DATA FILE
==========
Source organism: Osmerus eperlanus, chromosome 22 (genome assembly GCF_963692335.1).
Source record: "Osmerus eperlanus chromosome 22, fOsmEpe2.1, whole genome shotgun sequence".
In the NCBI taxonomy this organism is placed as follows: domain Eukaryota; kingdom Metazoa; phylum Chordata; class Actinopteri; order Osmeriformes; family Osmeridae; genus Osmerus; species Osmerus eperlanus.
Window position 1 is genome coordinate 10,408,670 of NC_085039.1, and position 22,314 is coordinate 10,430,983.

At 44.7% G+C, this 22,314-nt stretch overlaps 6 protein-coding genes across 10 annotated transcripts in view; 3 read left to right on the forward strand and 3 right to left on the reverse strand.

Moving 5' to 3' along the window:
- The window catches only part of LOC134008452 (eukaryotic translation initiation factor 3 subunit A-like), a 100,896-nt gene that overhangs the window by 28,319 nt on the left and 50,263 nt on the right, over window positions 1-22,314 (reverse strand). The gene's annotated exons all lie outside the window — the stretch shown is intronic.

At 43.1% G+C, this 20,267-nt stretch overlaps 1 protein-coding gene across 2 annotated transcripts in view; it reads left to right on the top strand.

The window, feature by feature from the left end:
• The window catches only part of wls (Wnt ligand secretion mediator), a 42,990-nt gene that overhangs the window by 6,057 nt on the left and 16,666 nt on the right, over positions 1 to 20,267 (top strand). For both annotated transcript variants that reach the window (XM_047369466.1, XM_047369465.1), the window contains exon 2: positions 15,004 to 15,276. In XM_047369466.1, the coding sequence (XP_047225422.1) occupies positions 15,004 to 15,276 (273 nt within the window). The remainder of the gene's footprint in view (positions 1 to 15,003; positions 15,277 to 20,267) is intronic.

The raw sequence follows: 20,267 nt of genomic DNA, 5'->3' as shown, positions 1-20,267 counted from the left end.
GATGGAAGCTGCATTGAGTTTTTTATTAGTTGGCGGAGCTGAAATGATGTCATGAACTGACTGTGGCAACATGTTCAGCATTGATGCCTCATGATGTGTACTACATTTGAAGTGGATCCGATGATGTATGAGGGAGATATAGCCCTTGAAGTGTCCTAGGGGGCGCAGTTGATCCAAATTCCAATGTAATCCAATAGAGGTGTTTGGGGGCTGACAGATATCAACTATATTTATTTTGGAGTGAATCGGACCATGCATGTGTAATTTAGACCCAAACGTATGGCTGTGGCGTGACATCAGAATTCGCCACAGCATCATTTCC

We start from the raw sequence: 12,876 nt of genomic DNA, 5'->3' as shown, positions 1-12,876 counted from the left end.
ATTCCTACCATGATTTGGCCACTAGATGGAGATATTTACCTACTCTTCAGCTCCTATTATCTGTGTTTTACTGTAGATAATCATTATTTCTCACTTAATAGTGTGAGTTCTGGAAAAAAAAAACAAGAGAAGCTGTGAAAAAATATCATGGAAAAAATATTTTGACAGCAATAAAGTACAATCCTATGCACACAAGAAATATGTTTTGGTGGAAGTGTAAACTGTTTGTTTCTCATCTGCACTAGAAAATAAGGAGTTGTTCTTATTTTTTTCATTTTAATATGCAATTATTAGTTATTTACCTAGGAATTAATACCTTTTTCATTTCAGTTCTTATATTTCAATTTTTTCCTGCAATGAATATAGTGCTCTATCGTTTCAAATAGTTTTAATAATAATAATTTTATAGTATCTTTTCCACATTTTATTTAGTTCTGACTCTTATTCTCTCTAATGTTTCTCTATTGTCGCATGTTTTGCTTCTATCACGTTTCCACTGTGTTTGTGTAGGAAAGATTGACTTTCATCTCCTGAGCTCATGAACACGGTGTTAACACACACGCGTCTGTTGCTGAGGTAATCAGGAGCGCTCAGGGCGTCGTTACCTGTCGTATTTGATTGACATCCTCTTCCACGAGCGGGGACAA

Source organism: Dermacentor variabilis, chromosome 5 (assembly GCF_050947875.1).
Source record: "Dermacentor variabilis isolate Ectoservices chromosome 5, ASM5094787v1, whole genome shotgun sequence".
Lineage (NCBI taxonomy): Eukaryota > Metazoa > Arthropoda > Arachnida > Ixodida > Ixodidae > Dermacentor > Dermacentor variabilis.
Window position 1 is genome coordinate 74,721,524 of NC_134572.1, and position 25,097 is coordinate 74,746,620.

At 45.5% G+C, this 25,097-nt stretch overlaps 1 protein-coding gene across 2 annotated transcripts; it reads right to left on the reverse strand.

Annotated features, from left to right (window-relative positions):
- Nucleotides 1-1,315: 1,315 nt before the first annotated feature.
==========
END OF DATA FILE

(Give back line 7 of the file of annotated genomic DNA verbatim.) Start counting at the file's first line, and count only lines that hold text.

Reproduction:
- The window catches only part of LOC134008452 (eukaryotic translation initiation factor 3 subunit A-like), a 100,896-nt gene that overhangs the window by 28,319 nt on the left and 50,263 nt on the right, over window positions 1-22,314 (reverse strand). The gene's annotated exons all lie outside the window — the stretch shown is intronic.